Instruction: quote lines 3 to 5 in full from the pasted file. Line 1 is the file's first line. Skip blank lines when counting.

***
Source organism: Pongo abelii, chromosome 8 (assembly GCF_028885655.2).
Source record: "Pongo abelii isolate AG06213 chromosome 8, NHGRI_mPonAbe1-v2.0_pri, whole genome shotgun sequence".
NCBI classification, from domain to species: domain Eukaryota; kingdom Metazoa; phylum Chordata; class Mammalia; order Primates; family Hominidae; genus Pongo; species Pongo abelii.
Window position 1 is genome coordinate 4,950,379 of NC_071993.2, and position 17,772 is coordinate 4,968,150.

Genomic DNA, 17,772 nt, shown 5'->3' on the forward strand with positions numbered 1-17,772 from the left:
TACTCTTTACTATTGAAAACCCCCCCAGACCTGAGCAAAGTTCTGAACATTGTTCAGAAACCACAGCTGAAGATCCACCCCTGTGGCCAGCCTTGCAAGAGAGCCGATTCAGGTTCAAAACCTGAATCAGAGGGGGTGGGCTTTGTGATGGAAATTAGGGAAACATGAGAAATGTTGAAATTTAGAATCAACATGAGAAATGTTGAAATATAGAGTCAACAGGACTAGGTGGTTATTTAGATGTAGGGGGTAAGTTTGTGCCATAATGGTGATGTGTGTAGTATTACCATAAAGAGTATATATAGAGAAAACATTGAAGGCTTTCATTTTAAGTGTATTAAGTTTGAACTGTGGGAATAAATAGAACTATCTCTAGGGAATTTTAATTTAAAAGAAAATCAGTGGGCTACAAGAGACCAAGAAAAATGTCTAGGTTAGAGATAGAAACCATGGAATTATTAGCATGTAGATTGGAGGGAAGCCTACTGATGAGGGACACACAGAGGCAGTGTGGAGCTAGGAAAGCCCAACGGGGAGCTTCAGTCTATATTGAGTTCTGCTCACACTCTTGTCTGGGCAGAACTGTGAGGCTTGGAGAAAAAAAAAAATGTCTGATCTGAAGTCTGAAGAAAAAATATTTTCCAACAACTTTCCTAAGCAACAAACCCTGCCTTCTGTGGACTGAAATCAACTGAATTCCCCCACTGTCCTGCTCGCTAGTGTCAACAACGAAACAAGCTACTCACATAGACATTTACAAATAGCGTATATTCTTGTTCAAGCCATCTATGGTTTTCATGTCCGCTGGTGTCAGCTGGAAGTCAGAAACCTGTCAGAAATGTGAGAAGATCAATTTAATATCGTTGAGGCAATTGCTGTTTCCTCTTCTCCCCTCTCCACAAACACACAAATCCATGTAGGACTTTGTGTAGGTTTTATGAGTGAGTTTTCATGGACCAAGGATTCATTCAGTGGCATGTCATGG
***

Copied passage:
NCBI classification, from domain to species: domain Eukaryota; kingdom Metazoa; phylum Chordata; class Mammalia; order Primates; family Hominidae; genus Pongo; species Pongo abelii.
Window position 1 is genome coordinate 4,950,379 of NC_071993.2, and position 17,772 is coordinate 4,968,150.

Genomic DNA, 17,772 nt, shown 5'->3' on the forward strand with positions numbered 1-17,772 from the left: